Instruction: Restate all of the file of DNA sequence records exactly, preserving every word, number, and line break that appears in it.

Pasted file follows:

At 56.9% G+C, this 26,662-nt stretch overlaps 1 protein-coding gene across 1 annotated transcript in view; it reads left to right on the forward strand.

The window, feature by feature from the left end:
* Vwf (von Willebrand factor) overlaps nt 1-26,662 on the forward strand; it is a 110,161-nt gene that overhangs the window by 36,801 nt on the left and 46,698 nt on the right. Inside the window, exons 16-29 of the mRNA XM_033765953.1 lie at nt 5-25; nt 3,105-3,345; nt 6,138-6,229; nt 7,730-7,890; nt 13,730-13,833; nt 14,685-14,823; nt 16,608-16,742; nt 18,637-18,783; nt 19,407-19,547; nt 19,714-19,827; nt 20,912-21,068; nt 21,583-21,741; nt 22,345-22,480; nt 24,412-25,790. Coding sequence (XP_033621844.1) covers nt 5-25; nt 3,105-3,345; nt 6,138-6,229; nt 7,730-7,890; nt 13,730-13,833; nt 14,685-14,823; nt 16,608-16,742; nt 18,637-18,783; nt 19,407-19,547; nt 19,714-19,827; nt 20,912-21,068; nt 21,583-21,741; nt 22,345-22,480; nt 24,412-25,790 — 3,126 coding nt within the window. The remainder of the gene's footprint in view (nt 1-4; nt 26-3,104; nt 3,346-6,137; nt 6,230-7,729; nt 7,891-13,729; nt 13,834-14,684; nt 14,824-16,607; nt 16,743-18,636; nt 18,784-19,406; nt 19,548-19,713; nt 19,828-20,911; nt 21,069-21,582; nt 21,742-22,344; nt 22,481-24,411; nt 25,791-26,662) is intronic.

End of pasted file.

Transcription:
At 56.9% G+C, this 26,662-nt stretch overlaps 1 protein-coding gene across 1 annotated transcript in view; it reads left to right on the forward strand.

The window, feature by feature from the left end:
* Vwf (von Willebrand factor) overlaps nt 1-26,662 on the forward strand; it is a 110,161-nt gene that overhangs the window by 36,801 nt on the left and 46,698 nt on the right. Inside the window, exons 16-29 of the mRNA XM_033765953.1 lie at nt 5-25; nt 3,105-3,345; nt 6,138-6,229; nt 7,730-7,890; nt 13,730-13,833; nt 14,685-14,823; nt 16,608-16,742; nt 18,637-18,783; nt 19,407-19,547; nt 19,714-19,827; nt 20,912-21,068; nt 21,583-21,741; nt 22,345-22,480; nt 24,412-25,790. Coding sequence (XP_033621844.1) covers nt 5-25; nt 3,105-3,345; nt 6,138-6,229; nt 7,730-7,890; nt 13,730-13,833; nt 14,685-14,823; nt 16,608-16,742; nt 18,637-18,783; nt 19,407-19,547; nt 19,714-19,827; nt 20,912-21,068; nt 21,583-21,741; nt 22,345-22,480; nt 24,412-25,790 — 3,126 coding nt within the window. The remainder of the gene's footprint in view (nt 1-4; nt 26-3,104; nt 3,346-6,137; nt 6,230-7,729; nt 7,891-13,729; nt 13,834-14,684; nt 14,824-16,607; nt 16,743-18,636; nt 18,784-19,406; nt 19,548-19,713; nt 19,828-20,911; nt 21,069-21,582; nt 21,742-22,344; nt 22,481-24,411; nt 25,791-26,662) is intronic.